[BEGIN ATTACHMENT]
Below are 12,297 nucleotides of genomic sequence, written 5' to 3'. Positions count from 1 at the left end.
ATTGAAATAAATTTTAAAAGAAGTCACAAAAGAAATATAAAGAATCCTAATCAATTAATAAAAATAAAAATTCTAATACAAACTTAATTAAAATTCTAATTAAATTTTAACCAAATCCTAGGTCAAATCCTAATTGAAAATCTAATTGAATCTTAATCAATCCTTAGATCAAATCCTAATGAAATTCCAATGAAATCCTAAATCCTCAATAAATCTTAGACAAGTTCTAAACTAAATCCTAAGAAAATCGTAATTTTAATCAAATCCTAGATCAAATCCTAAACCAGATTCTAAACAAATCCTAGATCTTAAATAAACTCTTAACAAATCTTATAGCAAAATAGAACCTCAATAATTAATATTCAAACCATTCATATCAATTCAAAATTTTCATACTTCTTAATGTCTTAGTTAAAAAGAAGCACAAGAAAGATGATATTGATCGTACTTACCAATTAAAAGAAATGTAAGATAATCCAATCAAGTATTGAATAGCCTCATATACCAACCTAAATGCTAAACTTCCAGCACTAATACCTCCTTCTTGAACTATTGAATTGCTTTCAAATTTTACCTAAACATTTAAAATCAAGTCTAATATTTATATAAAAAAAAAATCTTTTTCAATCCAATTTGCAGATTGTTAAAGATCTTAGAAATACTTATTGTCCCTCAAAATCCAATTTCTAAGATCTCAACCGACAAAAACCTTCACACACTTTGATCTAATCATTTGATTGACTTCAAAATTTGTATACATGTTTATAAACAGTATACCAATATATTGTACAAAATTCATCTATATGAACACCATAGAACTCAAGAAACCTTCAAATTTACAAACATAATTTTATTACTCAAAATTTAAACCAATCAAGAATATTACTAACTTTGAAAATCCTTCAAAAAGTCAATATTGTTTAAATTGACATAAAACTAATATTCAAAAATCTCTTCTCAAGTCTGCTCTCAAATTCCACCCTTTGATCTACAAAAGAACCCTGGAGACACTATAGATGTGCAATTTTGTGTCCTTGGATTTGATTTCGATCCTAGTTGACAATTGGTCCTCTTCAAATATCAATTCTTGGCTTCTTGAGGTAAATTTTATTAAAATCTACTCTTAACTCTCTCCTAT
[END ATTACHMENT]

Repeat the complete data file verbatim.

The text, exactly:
Below are 12,297 nucleotides of genomic sequence, written 5' to 3'. Positions count from 1 at the left end.
ATTGAAATAAATTTTAAAAGAAGTCACAAAAGAAATATAAAGAATCCTAATCAATTAATAAAAATAAAAATTCTAATACAAACTTAATTAAAATTCTAATTAAATTTTAACCAAATCCTAGGTCAAATCCTAATTGAAAATCTAATTGAATCTTAATCAATCCTTAGATCAAATCCTAATGAAATTCCAATGAAATCCTAAATCCTCAATAAATCTTAGACAAGTTCTAAACTAAATCCTAAGAAAATCGTAATTTTAATCAAATCCTAGATCAAATCCTAAACCAGATTCTAAACAAATCCTAGATCTTAAATAAACTCTTAACAAATCTTATAGCAAAATAGAACCTCAATAATTAATATTCAAACCATTCATATCAATTCAAAATTTTCATACTTCTTAATGTCTTAGTTAAAAAGAAGCACAAGAAAGATGATATTGATCGTACTTACCAATTAAAAGAAATGTAAGATAATCCAATCAAGTATTGAATAGCCTCATATACCAACCTAAATGCTAAACTTCCAGCACTAATACCTCCTTCTTGAACTATTGAATTGCTTTCAAATTTTACCTAAACATTTAAAATCAAGTCTAATATTTATATAAAAAAAAAATCTTTTTCAATCCAATTTGCAGATTGTTAAAGATCTTAGAAATACTTATTGTCCCTCAAAATCCAATTTCTAAGATCTCAACCGACAAAAACCTTCACACACTTTGATCTAATCATTTGATTGACTTCAAAATTTGTATACATGTTTATAAACAGTATACCAATATATTGTACAAAATTCATCTATATGAACACCATAGAACTCAAGAAACCTTCAAATTTACAAACATAATTTTATTACTCAAAATTTAAACCAATCAAGAATATTACTAACTTTGAAAATCCTTCAAAAAGTCAATATTGTTTAAATTGACATAAAACTAATATTCAAAAATCTCTTCTCAAGTCTGCTCTCAAATTCCACCCTTTGATCTACAAAAGAACCCTGGAGACACTATAGATGTGCAATTTTGTGTCCTTGGATTTGATTTCGATCCTAGTTGACAATTGGTCCTCTTCAAATATCAATTCTTGGCTTCTTGAGGTAAATTTTATTAAAATCTACTCTTAACTCTCTCCTAT